Secretly, Sadie was relieved that Mason could not get it up anymore, although she would of course never have told Mason or anyone else, for that matter. Before sex had been rough and unsatisfying. Scary, really, and more like Mason was some stranger she had met on one of those Internet dating sites. A really crazy person who might defecate on her or hack her to pieces.
She wonders what swan meat tastes like. Probably a lot like goose. Sadie once ate the goose Mason shot and cooked for Thanksgiving dinner and although she remembers telling him the goose was delicious, privately, she had disliked the tough texture and gamy taste. In the olden days, only kings and queens were allowed to eat the “royal dish”—a swan stuffed with a goose that was stuffed with a duck that in turn was stuffed with a capon that was stuffed with a guinea hen that was stuffed with a woodcock. The woodcock, Sadie imagines, would be stuffed with a blue pigeon egg.
The other fact Sadie knows about swans—a fact almost everyone knows—is that swans are monogamous and that they mate for life. Not so, she thinks, about herself and Mason. Unless he gets clean she will leave him.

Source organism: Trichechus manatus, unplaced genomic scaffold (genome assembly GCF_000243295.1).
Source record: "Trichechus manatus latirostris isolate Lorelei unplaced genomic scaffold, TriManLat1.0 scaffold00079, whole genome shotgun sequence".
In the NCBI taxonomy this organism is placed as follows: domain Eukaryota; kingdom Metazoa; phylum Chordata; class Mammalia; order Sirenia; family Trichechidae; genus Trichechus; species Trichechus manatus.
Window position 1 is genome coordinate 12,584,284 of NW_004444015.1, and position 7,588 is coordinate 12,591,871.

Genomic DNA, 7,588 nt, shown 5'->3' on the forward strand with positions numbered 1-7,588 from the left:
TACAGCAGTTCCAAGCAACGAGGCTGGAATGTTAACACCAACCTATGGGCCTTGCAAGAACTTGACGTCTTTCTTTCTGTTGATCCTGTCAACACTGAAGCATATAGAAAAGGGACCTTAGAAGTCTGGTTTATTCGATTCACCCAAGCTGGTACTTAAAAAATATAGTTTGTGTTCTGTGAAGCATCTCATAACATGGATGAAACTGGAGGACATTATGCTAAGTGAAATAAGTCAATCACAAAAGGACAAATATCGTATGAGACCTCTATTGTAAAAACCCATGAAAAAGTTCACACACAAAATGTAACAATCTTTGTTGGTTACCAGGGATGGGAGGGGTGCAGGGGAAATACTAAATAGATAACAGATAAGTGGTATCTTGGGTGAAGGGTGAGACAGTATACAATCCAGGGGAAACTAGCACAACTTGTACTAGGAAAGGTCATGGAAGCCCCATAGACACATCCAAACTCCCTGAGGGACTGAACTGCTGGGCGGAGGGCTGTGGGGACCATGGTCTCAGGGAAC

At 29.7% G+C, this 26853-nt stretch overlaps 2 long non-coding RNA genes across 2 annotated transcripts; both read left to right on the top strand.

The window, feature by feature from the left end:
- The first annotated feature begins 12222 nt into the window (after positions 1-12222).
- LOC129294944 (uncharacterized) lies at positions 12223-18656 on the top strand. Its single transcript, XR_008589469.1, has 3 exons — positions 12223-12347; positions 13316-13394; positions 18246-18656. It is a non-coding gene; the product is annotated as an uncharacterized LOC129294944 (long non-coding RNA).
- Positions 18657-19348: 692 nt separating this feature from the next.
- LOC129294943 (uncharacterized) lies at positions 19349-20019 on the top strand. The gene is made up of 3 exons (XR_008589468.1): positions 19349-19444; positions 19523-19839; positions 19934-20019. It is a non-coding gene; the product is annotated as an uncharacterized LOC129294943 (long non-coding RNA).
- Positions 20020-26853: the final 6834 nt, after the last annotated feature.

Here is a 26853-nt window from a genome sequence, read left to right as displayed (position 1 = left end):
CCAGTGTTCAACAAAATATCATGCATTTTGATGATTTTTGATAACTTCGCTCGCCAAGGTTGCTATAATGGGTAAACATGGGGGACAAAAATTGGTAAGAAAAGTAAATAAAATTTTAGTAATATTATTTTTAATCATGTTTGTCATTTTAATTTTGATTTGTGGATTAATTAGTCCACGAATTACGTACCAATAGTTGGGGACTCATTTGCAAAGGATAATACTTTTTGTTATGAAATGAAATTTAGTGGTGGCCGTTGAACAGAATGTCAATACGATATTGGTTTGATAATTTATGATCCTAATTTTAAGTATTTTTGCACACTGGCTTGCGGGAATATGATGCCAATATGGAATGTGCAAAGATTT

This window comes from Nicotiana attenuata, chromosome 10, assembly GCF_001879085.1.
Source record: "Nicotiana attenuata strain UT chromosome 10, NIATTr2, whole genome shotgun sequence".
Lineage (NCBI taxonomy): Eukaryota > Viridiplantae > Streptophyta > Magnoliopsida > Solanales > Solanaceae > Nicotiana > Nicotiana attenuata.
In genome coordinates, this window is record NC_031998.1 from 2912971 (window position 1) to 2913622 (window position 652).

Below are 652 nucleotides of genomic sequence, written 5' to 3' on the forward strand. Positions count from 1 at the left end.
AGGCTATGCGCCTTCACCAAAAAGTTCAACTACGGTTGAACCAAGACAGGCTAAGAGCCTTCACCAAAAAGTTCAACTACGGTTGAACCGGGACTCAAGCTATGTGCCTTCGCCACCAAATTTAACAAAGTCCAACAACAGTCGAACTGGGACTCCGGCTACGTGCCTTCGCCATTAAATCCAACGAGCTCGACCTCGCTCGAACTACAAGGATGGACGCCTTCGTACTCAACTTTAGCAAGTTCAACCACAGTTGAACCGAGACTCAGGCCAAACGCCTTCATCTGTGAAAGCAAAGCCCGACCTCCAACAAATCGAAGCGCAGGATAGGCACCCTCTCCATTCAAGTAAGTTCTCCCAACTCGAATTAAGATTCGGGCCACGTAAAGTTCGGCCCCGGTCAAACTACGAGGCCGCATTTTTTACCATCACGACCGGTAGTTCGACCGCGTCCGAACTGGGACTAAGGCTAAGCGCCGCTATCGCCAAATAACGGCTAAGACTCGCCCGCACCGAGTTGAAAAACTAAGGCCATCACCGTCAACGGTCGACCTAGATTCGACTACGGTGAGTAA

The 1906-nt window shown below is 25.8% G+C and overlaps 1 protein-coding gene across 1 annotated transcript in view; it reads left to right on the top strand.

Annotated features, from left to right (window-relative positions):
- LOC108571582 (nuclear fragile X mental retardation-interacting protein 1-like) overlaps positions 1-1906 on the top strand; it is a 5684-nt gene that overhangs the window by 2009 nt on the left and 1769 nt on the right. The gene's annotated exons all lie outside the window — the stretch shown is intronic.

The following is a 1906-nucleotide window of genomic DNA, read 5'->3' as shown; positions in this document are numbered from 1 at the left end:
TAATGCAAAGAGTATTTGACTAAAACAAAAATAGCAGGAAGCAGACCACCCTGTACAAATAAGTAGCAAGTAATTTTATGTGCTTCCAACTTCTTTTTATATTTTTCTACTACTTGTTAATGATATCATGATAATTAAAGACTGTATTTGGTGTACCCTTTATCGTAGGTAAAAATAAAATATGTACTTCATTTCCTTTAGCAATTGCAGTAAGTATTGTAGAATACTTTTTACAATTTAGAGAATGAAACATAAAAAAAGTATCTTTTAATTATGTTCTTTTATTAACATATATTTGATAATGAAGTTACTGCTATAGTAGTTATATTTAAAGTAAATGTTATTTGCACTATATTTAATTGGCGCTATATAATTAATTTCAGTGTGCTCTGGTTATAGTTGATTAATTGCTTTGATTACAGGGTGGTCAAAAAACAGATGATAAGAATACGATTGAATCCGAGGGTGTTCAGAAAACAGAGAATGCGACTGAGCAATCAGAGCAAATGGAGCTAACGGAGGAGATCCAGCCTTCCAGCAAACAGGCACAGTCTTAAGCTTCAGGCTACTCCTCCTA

“In a heartbeat,” she bends her head to tell the swan.
A couple of times now, Ron Shirer, the math teacher at the school, who seems like a nice guy and is single, has asked her out for a cup of coffee and as yet she hasn’t taken him up on it.
“I’ll go for coffee,” she says to the swan. “Maybe I’ll go for more than coffee,” she says, giving a little laugh.
When Sadie was a young girl she took ballet. For a while she fantasized that she would become a dancer—a principal dancer in a large company like the Bolshoi or the ABT. She would be famous and she would travel. For years, too, she was a good dancer. She had the body for it and a great turnout—Alicia, her teacher with the fake Russian name, had told her so.